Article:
Trading with élan

By Ben Walsh
January 10, 2014

The trial of former SAC analyst Mathew Martoma began today. Prosecutors say the case is “not about science or trading… The case is about cheating”. Martoma’s lawyer countered that the government has simply charged an innocent person. “This case is like ‘The Exonerated’”, he said.

The prosecution’s case is that Martoma allegedly got information about an Alzheimer’s drug’s clinical trials from a doctor working on the trials. Martoma then allegedly used this information to recommend SAC short shares of the drug’s developers, Elan and Wyeth, netting $276 million for SAC when the shares slumped. The defense counters that there were many reasons to sell or short Elan and Wyeth, and that “insider trading is not one of them”. The prosecution, they say, is overly dependent on the doctor who allegedly gave Martoma the trial results and who has since been pressured, they claim, into cooperating with the government in exchange for immunity.

DealBook’s Matthew Goldstein and Alexandra Stevenson report that Martoma was expelled from Harvard Law for electronically altering his transcript, sending the forged document to 23 judges, and then fabricating emails and creating a “counterfeit report from a computer forensics firm” to conceal his actions. Alex Tabarrok points out that Martoma previously worked as a medical ethicist at the NIH, and that an undergraduate professor wrote in a letter of recommendation that “no one has contributed more to our class discussions of Sissela Bok’s Lying, nor was anyone in our class as acute on the issues of moral capacity raised by Camus’ The Plague”.

Martoma’s spokesman calls raising the expulsion a “transparent effort by the government to unduly influence the ongoing court proceedings”. Matt Levine reviews prosecutors’ motion to admit evidence of Martoma’s past and is unimpressed. The episode, Levine writes, “is truly, genuinely nuts”, and that’s precisely why it should be excluded: “Prosecutors should have to prove beyond a reasonable doubt that he actually did the thing they’re charging him with — not just rely on evidence of his general crookedness”.

The prosecutors assert that the facts around Martoma’s expulsion are germane: they claim it shows that he had the technical skills to delete records of him receiving inside information. White Collar Wire’s Jack Sharman points out that “such questions are usually handled at trial by each side offering computer-forensic experts”. The expulsion, Sharman writes, does little to inform the jury, and a lot to prejudice their view of Martoma. When treated as character evidence, he says, it fails to point to motive or intent.

Unfortunately for Martoma, the government has a very good record of winning insider trading cases of late. — Ben Walsh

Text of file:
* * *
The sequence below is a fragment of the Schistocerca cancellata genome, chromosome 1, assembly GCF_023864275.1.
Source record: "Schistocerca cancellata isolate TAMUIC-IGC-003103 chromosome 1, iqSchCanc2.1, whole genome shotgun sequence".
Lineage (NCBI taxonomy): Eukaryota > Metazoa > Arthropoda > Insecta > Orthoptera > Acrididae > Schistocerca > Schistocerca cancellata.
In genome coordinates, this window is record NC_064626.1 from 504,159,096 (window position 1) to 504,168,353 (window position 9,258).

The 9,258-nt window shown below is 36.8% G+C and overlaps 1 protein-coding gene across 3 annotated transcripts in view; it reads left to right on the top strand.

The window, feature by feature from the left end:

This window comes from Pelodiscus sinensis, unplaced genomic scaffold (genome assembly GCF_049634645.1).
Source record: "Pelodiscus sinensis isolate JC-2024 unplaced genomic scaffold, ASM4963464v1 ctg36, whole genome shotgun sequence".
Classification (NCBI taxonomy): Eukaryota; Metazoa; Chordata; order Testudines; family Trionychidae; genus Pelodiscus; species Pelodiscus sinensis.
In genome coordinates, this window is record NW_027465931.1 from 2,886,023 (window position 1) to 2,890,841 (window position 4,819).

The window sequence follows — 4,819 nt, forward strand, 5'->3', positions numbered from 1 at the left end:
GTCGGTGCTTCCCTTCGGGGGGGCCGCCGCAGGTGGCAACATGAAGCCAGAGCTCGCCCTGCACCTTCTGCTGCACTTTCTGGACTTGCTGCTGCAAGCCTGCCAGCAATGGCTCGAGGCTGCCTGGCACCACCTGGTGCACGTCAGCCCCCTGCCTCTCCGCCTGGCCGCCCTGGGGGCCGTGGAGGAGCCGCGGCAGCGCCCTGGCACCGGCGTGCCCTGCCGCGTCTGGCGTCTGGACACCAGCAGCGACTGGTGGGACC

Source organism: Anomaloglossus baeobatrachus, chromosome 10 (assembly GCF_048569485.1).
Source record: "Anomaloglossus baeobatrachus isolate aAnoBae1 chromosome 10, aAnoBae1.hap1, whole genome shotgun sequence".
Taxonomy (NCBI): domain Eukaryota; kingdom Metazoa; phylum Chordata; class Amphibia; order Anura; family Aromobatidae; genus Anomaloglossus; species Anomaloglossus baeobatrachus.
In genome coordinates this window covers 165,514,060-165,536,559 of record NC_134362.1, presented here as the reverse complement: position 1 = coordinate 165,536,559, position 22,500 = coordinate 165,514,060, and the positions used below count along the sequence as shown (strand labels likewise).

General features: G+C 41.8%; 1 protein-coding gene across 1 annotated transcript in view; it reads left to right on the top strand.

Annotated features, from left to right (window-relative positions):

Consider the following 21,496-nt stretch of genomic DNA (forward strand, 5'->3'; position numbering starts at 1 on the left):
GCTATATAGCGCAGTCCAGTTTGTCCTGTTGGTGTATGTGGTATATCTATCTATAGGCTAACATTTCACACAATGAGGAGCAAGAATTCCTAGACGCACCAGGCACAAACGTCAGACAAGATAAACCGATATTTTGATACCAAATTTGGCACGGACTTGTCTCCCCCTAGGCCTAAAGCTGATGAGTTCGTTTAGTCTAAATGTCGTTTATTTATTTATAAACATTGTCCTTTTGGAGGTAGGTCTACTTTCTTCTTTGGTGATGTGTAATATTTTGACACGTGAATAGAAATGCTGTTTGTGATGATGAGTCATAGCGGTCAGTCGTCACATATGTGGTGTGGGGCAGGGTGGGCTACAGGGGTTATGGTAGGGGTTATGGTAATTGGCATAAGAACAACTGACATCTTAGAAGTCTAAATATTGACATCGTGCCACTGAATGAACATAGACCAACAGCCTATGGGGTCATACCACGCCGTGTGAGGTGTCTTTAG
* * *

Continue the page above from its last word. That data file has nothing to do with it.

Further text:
On to today’s links:

The Fed
The Fed is not spooked – Jon Hilsenrath
Stanley Fischer is the official nominee to be Fed vice chair – Reuters

Pivots
How Silicon Valley became The Man – Justin Fox

Felix
The New York AG’s prosecution of BlackRock is an “utter farce” – Reuters

Primary Sources
Here’s today’s terrible jobs report: the US added just 74,000 jobs in December – BLS

Charts
The economy’s missing workers – EPI

So Hot Right Now
“If I could be ‘long’ chickens right now, that would be the trade of a lifetime” – Lydia DePillis

Wonks
Is Larry Summers right that we’re facing “secular stagnation”? – John Cassidy
Why market failures underlie our fears of “secular stagnation” – Brad DeLong
The most damning critique of DSGE – Noah Smith
“Saltwater DSGE macro, as best as I can tell, is just a kind of highbrow trolling” – Matt Yglesias
Tax price, not value – Steve Waldman

Nutters
“An accounting scheme to falsify walnut costs in order to boost earnings and meet estimates” – SEC

Data Points
“Women gained, on net, 75,000 jobs in December; men lost, on net, 1,000 jobs” – Catherine Rampell
Population distribution of the US in units of Canadas – Stephen Abram

History Repeating
Commodities warehousing carry trades: nothing to see here since at least 1921 – Izabella Kaminska

Some Good They Did
Weekly doses of Messi, Ronaldo, and Ibra: the good Murdoch and Berlusconi did for humanity – Simon Kuper

Great Headlines
“Things Used To Be More Genuine, Says Man From The ’90s” - The Awl

Happy Friday
The doomsday calendar – Know More

Alpha
Sell-side analysts work harder and are less accurate when the economy stinks – Bloomberg

FYI Re: Your Mortality
“Your probability of dying in during a given year doubles every eight years” – NPR

Housing
The best housing program you’ve never heard of – Barry Ritholtz

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